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Volume 7 Issue 3
Apr.  2020

IEEE/CAA Journal of Automatica Sinica

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Megan Emmons, Anthony A. Maciejewski, Charles Anderson and Edwin K. P. Chong, "Classifying Environmental Features From Local Observations of Emergent Swarm Behavior," IEEE/CAA J. Autom. Sinica, vol. 7, no. 3, pp. 674-682, May 2020. doi: 10.1109/JAS.2020.1003129
Citation: Megan Emmons, Anthony A. Maciejewski, Charles Anderson and Edwin K. P. Chong, "Classifying Environmental Features From Local Observations of Emergent Swarm Behavior," IEEE/CAA J. Autom. Sinica, vol. 7, no. 3, pp. 674-682, May 2020. doi: 10.1109/JAS.2020.1003129

Classifying Environmental Features From Local Observations of Emergent Swarm Behavior

doi: 10.1109/JAS.2020.1003129
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  • Robots in a swarm are programmed with individual behaviors but then interactions with the environment and other robots produce more complex, emergent swarm behaviors. One discriminating feature of the emergent behavior is the local distribution of robots in any given region. In this work, we show how local observations of the robot distribution can be correlated to the environment being explored and hence the location of openings or obstructions can be inferred. The correlation is achieved here with a simple, single-layer neural network that generates physically intuitive weights and provides a degree of robustness by allowing for variation in the environment and number of robots in the swarm. The robots are simulated assuming random motion with no communication, a minimalist model in robot sophistication, to explore the viability of cooperative sensing. We culminate our work with a demonstration of how the local distribution of robots in an unknown, office-like environment can be used to locate unobstructed exits.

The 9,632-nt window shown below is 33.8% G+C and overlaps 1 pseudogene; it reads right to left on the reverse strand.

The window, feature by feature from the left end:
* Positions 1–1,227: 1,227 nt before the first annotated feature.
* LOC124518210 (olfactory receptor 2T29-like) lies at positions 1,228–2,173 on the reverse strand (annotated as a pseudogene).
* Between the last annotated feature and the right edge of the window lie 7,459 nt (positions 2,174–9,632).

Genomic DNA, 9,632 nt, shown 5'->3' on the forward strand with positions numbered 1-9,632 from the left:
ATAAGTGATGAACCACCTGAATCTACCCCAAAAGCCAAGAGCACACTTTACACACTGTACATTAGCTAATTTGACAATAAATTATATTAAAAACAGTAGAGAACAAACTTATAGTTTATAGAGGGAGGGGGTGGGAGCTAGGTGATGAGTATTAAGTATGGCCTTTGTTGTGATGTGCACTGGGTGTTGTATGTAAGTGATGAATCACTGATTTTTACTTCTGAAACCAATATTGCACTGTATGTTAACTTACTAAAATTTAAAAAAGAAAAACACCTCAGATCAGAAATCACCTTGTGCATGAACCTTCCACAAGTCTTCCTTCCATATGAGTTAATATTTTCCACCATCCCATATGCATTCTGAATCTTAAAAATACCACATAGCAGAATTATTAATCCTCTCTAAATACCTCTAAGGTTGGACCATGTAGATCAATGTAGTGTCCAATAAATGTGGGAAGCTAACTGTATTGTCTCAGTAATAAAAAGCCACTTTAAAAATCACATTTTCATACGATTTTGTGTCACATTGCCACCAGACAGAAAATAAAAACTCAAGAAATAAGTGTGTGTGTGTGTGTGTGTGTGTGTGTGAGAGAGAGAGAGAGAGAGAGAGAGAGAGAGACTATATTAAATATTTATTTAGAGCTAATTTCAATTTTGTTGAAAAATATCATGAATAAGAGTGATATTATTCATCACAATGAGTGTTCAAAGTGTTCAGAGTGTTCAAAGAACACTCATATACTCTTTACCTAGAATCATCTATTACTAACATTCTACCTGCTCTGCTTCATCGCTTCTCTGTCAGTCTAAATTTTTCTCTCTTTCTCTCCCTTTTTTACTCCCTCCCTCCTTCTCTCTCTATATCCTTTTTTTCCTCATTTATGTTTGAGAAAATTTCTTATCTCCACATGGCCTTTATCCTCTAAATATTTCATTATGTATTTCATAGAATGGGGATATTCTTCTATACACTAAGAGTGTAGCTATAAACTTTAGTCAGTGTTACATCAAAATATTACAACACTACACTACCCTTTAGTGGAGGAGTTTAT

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    Highlights

    • Demonstrate the locally observed distribution of a robot swarm can be correlated to the location of openings in office-like environments
      a) Simulated robots are extremely simple - they are not equipped with any communication abilities and only use random motion to explore the environment
      b) Correlation between locally observed robot density and global environmental features can be achieved with a simple, single-layer neural network
      c) Only information required to predict environment class is a local observation of the robot density.
    • Can use the correlation to predict the location of exits in an office-like environment without requiring any communication or path-planning algorithms.
    • Approach is extremely robust: environments can still be classified at better than random accuracy following a 90% loss in the number of robots functioning
      a) Extending the classification process, after a 90% decrease in the number of robots, an office worker can still observe the number of robots around them and move away from the least likely exit location to further increase the classification accuracy of the system.

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